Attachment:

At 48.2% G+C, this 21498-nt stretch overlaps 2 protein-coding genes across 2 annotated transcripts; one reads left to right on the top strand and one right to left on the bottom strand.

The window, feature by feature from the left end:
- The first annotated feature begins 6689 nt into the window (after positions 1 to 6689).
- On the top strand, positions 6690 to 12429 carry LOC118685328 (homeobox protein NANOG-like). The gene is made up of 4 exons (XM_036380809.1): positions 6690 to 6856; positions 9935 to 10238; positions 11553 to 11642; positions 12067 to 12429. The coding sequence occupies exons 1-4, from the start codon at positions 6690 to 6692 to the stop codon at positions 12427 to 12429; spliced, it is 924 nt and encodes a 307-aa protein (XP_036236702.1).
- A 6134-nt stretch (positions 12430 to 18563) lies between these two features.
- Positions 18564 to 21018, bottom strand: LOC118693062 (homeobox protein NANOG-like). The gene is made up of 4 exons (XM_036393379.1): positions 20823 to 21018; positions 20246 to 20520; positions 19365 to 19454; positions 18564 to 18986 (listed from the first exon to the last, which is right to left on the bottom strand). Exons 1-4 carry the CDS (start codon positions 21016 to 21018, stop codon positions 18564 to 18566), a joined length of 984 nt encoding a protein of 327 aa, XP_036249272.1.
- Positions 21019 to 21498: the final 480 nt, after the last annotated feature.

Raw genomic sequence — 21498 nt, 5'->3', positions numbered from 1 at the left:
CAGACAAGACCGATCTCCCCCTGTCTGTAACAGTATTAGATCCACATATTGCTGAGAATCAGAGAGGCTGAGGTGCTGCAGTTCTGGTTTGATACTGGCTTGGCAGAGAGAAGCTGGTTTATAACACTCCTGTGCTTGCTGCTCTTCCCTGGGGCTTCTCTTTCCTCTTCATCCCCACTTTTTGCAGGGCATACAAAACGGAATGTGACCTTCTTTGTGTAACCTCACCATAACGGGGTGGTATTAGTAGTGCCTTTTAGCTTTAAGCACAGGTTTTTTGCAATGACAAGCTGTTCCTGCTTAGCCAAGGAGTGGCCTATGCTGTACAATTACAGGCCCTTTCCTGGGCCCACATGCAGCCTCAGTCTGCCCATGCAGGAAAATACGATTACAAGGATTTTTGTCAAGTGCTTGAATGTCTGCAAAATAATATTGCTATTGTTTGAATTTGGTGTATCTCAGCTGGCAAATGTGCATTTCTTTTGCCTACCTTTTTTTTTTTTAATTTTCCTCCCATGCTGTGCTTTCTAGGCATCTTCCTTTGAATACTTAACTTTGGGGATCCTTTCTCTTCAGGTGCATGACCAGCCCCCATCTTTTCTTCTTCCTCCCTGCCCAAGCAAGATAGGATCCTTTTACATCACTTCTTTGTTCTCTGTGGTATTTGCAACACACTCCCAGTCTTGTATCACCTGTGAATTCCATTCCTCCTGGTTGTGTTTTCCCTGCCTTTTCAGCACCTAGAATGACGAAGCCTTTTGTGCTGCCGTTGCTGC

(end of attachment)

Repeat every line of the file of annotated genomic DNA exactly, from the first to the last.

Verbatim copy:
At 48.2% G+C, this 21498-nt stretch overlaps 2 protein-coding genes across 2 annotated transcripts; one reads left to right on the top strand and one right to left on the bottom strand.

The window, feature by feature from the left end:
- The first annotated feature begins 6689 nt into the window (after positions 1 to 6689).
- On the top strand, positions 6690 to 12429 carry LOC118685328 (homeobox protein NANOG-like). The gene is made up of 4 exons (XM_036380809.1): positions 6690 to 6856; positions 9935 to 10238; positions 11553 to 11642; positions 12067 to 12429. The coding sequence occupies exons 1-4, from the start codon at positions 6690 to 6692 to the stop codon at positions 12427 to 12429; spliced, it is 924 nt and encodes a 307-aa protein (XP_036236702.1).
- A 6134-nt stretch (positions 12430 to 18563) lies between these two features.
- Positions 18564 to 21018, bottom strand: LOC118693062 (homeobox protein NANOG-like). The gene is made up of 4 exons (XM_036393379.1): positions 20823 to 21018; positions 20246 to 20520; positions 19365 to 19454; positions 18564 to 18986 (listed from the first exon to the last, which is right to left on the bottom strand). Exons 1-4 carry the CDS (start codon positions 21016 to 21018, stop codon positions 18564 to 18566), a joined length of 984 nt encoding a protein of 327 aa, XP_036249272.1.
- Positions 21019 to 21498: the final 480 nt, after the last annotated feature.

Raw genomic sequence — 21498 nt, 5'->3', positions numbered from 1 at the left:
CAGACAAGACCGATCTCCCCCTGTCTGTAACAGTATTAGATCCACATATTGCTGAGAATCAGAGAGGCTGAGGTGCTGCAGTTCTGGTTTGATACTGGCTTGGCAGAGAGAAGCTGGTTTATAACACTCCTGTGCTTGCTGCTCTTCCCTGGGGCTTCTCTTTCCTCTTCATCCCCACTTTTTGCAGGGCATACAAAACGGAATGTGACCTTCTTTGTGTAACCTCACCATAACGGGGTGGTATTAGTAGTGCCTTTTAGCTTTAAGCACAGGTTTTTTGCAATGACAAGCTGTTCCTGCTTAGCCAAGGAGTGGCCTATGCTGTACAATTACAGGCCCTTTCCTGGGCCCACATGCAGCCTCAGTCTGCCCATGCAGGAAAATACGATTACAAGGATTTTTGTCAAGTGCTTGAATGTCTGCAAAATAATATTGCTATTGTTTGAATTTGGTGTATCTCAGCTGGCAAATGTGCATTTCTTTTGCCTACCTTTTTTTTTTTTAATTTTCCTCCCATGCTGTGCTTTCTAGGCATCTTCCTTTGAATACTTAACTTTGGGGATCCTTTCTCTTCAGGTGCATGACCAGCCCCCATCTTTTCTTCTTCCTCCCTGCCCAAGCAAGATAGGATCCTTTTACATCACTTCTTTGTTCTCTGTGGTATTTGCAACACACTCCCAGTCTTGTATCACCTGTGAATTCCATTCCTCCTGGTTGTGTTTTCCCTGCCTTTTCAGCACCTAGAATGACGAAGCCTTTTGTGCTGCCGTTGCTGC